• One time, my sister bought my godson some caramel corn to eat at the movie theatre, since he had never tried it before. He ate a few handfuls of it, then my sister told him to take it home, in case he wanted some later. I figured it would be gone by the next day and I'd have no more sugar in my household. But he never touched it again! It sat on top of my fridge for a month.

    My cousin would have finished off the whole bag before the previews were over!

  • Back in France, my godson lives on a large variety of home-cooked foods: Meats, veggies, fruit, grains, legumes, cheeses and, yes, desserts in moderation. He rarely eats processed foods, soft drinks, fast foods, trans fats (they use butter & olive oil) or low-fat products.

    My cousin lives on Top Ramen, corn dogs, frozen burritos and Coke. For the time being, he is in great shape (he plays a lot of sports), but his little brother is skinny with a big pooch for a stomach. That says carbs to me. I hope he doesn't become diabetic!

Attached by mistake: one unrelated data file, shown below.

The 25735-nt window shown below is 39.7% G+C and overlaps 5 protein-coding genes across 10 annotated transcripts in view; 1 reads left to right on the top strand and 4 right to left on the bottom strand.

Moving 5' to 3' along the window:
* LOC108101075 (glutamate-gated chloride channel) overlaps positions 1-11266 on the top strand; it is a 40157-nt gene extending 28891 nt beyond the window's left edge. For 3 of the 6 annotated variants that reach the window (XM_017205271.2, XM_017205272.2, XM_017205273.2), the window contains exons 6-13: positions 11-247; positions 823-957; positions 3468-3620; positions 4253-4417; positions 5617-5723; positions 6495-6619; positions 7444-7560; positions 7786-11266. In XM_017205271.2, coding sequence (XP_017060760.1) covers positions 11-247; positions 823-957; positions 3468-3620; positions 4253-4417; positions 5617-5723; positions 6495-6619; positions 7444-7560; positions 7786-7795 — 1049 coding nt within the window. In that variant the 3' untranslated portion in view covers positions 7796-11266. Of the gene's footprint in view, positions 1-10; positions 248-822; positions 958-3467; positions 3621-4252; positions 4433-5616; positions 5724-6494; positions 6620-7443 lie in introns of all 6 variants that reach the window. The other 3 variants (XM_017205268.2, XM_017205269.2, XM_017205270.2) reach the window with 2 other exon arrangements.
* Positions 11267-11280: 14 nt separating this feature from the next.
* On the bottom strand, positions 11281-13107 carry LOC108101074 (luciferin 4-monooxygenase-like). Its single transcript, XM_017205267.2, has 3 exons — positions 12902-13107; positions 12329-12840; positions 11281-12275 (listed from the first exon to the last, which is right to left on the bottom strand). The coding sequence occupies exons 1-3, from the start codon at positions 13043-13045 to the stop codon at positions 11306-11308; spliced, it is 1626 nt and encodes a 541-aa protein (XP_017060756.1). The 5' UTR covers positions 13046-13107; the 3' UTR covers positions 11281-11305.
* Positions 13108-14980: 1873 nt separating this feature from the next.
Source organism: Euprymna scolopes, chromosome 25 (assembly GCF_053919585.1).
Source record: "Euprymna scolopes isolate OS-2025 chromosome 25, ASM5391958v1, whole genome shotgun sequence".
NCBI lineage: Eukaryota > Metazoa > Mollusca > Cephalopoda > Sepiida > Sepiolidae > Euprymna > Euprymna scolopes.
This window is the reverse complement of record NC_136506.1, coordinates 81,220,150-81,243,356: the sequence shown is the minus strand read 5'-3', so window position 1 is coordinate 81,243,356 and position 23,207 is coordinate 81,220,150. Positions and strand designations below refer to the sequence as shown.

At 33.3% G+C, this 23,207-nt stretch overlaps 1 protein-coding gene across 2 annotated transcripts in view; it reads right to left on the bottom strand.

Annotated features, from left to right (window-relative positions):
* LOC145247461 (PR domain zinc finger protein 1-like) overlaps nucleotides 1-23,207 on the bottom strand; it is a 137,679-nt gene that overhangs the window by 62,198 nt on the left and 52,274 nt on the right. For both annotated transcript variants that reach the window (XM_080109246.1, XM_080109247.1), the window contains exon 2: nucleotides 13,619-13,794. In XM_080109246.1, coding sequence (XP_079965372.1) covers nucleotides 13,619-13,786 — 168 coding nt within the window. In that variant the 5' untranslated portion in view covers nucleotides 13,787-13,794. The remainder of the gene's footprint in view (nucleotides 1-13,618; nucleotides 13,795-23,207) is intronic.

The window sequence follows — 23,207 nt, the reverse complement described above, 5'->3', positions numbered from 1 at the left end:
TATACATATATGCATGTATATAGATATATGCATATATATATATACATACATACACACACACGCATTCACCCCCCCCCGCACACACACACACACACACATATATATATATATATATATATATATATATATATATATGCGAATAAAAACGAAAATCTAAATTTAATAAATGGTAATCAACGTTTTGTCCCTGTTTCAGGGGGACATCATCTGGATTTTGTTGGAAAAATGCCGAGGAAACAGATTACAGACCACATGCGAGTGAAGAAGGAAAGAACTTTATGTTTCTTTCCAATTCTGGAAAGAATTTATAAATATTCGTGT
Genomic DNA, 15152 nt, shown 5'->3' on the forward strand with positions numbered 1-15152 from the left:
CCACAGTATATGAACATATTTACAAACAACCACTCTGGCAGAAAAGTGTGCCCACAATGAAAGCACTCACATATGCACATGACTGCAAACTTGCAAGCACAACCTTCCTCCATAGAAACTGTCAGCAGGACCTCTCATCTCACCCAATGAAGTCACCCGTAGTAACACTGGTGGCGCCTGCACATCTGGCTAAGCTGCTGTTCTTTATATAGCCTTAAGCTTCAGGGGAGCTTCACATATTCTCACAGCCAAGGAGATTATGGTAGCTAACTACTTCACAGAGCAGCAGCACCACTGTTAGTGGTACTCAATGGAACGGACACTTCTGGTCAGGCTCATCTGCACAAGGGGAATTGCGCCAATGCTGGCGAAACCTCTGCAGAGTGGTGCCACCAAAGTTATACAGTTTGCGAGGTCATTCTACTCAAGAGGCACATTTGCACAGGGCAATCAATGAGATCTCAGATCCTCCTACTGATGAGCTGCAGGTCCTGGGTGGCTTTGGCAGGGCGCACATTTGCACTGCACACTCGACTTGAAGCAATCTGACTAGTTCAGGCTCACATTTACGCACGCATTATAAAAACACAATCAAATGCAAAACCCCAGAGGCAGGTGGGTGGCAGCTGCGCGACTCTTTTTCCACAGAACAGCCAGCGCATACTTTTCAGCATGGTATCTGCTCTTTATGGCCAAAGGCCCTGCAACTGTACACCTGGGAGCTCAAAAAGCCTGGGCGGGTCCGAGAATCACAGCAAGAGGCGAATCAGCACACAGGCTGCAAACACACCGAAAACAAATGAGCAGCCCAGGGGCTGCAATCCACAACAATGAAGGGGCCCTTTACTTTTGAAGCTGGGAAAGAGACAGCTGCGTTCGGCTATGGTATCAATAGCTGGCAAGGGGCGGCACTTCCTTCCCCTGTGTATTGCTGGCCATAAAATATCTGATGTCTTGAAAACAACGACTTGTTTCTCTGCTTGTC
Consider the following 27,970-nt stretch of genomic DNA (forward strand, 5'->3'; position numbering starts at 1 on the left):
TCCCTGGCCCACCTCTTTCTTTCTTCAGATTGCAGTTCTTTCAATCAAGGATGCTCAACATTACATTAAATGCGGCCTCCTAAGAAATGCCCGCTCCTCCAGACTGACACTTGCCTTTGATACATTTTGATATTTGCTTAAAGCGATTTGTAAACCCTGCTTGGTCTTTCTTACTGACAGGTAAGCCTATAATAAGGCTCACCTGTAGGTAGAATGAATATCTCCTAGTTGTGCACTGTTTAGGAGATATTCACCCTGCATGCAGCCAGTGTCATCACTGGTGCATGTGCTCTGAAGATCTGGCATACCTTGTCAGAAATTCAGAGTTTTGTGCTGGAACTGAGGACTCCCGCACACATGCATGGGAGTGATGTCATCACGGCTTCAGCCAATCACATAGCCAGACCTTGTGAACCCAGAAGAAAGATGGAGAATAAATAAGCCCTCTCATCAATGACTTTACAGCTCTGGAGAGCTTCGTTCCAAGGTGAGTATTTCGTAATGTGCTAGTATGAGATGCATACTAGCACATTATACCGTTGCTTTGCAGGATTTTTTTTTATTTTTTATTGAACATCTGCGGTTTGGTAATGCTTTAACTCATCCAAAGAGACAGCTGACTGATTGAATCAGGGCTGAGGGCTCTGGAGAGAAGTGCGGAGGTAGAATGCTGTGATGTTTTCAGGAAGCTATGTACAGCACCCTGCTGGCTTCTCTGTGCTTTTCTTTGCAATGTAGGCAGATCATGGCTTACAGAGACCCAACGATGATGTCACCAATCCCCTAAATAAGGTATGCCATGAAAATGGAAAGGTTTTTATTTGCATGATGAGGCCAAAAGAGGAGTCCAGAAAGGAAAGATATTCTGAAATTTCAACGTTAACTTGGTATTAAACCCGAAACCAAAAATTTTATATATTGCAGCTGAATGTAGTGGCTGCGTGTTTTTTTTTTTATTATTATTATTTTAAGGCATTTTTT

• Whenever we were out-and-about and the weather was hot, my godson would ask if I could buy him a bottle of water. He never requested soft drinks, juice or any other kind of beverage during the day to quench his thirst. Rarely, he would order a soft drink in a restaurant, but it was more of a special treat or a dessert than something to wash his food down with.

    My cousin would have easily drunk super-sized Cokes all day long if I'd let him—he does at home. My cousin's little brother is SIX and his mom lets him drink COFFEE, in addition to Coke, juice, etc. Can you believe it—

  • If my godson ever did eat candy or gum, it was always in small quantities. Most of the time, he would turn it down, though. He just wasn't interested.

    My cousin ate junk constantly.

  • This is not food-related, but my godson always helped to set and clear the table, kept the bathroom floor dry and did what he was told. He was brought up in a fairly strict household, so this was normal for him.